We can see the nice correlation between race and Obama's performance. Obama did not fare well in Northeast MS, Northern AL, and Northern GA (as well as Western VA) at least in part because there is such slight AA presence there.

Indeed, consider this blowup map of MS.

Note how Obama performed best in the areas in the West and middle of the state -- in the Northeast and Southeast, his performance was not as strong. These also happen to be the whitest portions of the state.

But that can't be the entire story. After all, WI is almost uniformly white, and Obama performed well there. He did well in portions of Ohio.

But there is another aspect to this as well. Consider Virginia. Here is a blow-up of how the state voted.

Now, let's try something different. Let's overlay a topographic map of the state with the voting map.

And now the trend becomes clearer. As we get into mountainous country, into Appalachia, Obama's percentages, even in good states, drops precipitously.

In Mississippi, we see a similar result:

Here, the Delta region is plain as punch; when the hills start, we start to also see Obama's vote share drop (this is mitigated in the south-central portion of the state due to the aforementioned black belt running through). Thus, it isn't just the whiteness of districts, it is white, poor, Appalachian counties that constitute Hillary's wheelhouse. Now again, this isn't anything new. Its just that the maps drive home just how stark this divide is.

So what does this mean for us. Well, consider THIS map:

The black line traces the exact contours of Appalachia, according to the United States Government. You can see the nearly perfect correlation here with Hillary's vote performance. The correlation is scary in some states, particularly Ohio, Georgia (where the Atlanta suburbs provide the only mitigation) and Virginia; in most states it gives a pretty good description of where Obama starts to have a chance Note: TN is all blue, save for the Southwest portion and the greater Nashville area in the center. This is because, although Appalachia stops east of Nashville, you are still very much in hill country until you get to the western third of the state, where Obama at least occasionally has a good showing. BTW, did you know that Northwest TN was Davy Crockett's old district? True story.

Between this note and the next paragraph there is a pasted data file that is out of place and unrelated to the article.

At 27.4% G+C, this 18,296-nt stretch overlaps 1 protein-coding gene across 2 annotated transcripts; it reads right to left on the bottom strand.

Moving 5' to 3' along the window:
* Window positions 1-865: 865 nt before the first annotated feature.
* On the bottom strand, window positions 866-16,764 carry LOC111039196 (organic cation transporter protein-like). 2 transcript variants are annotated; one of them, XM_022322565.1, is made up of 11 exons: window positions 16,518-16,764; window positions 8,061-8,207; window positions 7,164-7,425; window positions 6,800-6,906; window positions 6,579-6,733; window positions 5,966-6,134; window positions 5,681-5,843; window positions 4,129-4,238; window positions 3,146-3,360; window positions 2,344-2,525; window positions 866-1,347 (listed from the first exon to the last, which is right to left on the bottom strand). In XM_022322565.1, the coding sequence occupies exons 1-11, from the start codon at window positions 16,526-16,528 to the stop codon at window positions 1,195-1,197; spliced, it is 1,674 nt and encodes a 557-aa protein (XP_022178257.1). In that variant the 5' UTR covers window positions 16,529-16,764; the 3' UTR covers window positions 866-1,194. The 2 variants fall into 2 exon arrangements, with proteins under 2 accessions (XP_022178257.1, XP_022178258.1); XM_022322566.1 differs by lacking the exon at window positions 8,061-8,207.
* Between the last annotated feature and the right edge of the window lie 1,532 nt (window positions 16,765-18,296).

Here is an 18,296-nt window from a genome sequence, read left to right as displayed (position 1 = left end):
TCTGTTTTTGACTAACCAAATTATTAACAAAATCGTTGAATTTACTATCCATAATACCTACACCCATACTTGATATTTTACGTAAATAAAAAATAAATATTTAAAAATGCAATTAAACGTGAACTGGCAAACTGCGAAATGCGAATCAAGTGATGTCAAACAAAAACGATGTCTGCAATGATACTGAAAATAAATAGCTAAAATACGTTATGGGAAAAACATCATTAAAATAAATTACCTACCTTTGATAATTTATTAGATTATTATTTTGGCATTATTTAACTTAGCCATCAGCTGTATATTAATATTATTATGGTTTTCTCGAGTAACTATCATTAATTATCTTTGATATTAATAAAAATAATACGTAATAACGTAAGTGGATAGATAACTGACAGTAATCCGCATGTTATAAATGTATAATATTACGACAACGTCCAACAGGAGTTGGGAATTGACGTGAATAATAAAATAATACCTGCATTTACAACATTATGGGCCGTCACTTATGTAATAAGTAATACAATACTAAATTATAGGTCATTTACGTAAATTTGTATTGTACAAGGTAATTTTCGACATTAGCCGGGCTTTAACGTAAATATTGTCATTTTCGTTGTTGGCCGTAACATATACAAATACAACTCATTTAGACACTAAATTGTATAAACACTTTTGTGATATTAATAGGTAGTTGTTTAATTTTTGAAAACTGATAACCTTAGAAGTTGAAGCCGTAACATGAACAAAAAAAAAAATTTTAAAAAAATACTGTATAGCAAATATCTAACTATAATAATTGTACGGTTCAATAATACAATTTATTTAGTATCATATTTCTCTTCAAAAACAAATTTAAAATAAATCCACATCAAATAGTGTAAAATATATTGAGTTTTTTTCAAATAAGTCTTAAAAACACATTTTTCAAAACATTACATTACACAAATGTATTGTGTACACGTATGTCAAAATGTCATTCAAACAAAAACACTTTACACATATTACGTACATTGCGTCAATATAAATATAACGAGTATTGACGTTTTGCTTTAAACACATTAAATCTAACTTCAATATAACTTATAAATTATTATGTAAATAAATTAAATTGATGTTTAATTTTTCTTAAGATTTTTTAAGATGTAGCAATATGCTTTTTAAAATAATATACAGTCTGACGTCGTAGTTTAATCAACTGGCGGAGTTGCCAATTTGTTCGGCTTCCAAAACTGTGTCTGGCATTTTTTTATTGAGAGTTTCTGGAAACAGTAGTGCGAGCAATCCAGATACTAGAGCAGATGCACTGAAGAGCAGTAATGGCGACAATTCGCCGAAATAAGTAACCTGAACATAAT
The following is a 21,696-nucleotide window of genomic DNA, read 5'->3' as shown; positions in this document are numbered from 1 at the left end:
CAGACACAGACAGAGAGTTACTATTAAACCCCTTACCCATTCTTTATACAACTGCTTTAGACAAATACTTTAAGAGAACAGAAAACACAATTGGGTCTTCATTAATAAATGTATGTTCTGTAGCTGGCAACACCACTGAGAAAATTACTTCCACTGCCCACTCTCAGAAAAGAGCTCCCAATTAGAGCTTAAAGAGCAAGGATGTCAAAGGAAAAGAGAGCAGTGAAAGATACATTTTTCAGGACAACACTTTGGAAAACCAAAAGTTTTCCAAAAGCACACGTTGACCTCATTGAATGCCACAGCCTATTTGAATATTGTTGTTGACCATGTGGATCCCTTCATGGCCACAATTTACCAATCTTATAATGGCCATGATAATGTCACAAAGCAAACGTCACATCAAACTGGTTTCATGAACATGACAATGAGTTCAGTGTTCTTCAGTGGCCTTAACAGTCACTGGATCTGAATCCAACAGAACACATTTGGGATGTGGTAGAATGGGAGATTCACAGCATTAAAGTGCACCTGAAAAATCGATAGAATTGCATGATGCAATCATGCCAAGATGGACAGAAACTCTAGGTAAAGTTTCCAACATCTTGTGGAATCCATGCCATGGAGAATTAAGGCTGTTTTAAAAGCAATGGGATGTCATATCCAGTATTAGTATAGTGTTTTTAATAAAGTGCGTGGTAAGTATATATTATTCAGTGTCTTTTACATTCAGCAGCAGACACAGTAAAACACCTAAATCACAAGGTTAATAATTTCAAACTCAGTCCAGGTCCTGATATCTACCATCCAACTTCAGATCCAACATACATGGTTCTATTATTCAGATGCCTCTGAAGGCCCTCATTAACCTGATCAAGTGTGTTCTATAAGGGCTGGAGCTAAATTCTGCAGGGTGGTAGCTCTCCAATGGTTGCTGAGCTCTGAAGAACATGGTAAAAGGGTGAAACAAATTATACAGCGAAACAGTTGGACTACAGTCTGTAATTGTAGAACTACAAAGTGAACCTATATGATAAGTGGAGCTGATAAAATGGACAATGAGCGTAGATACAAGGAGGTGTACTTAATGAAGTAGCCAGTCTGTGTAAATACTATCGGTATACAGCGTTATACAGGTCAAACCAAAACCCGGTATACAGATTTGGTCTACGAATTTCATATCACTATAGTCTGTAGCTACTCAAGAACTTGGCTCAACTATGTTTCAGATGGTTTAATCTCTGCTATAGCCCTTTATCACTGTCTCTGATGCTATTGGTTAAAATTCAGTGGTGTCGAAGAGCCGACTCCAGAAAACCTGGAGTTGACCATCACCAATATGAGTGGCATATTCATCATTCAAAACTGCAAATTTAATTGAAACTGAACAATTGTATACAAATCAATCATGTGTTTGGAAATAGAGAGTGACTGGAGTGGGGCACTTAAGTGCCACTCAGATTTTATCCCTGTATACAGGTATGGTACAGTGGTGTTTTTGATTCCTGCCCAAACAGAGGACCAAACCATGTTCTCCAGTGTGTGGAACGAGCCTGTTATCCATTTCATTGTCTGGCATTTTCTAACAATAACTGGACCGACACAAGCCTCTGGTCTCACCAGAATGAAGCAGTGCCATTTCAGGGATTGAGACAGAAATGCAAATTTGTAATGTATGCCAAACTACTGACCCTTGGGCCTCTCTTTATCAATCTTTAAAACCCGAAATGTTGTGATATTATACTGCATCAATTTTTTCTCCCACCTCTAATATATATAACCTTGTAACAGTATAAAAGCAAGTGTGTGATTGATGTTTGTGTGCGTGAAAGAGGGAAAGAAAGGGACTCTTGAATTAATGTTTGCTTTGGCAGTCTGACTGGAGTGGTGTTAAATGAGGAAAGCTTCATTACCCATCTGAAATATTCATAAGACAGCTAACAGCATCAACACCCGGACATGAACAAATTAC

Anyway, this map doesn't tell the full extent of the story -- in many of the TN, OH, and VA counties, Hillary was well over 60% of the vote, even reaching 90% in one Virginia county. In other words, even though she hasn't reached 60% of the vote in many states, she's done it in several counties. The question is: Are there states with enough Appalachian counties left to push her across the 60% threshold? I think the map above tells us "perhaps so."

Given this background, let's return to Jay's calculator.


Jay's default is the 63%-of-the-Kerry vote turnout that has been the norm for closed primaries to date (and let us be clear -- this just Jay's default, not his actual judgment). I think this is unlikely to be the case. I think it will be much higher. PA is going to be the center of the political universe for the next few months. It is the only game in town. The GOTV operations will be in full swing. And people have been registering and switching parties at a furious pace. I am going to put it turnout at 80% -- closer to an open primary.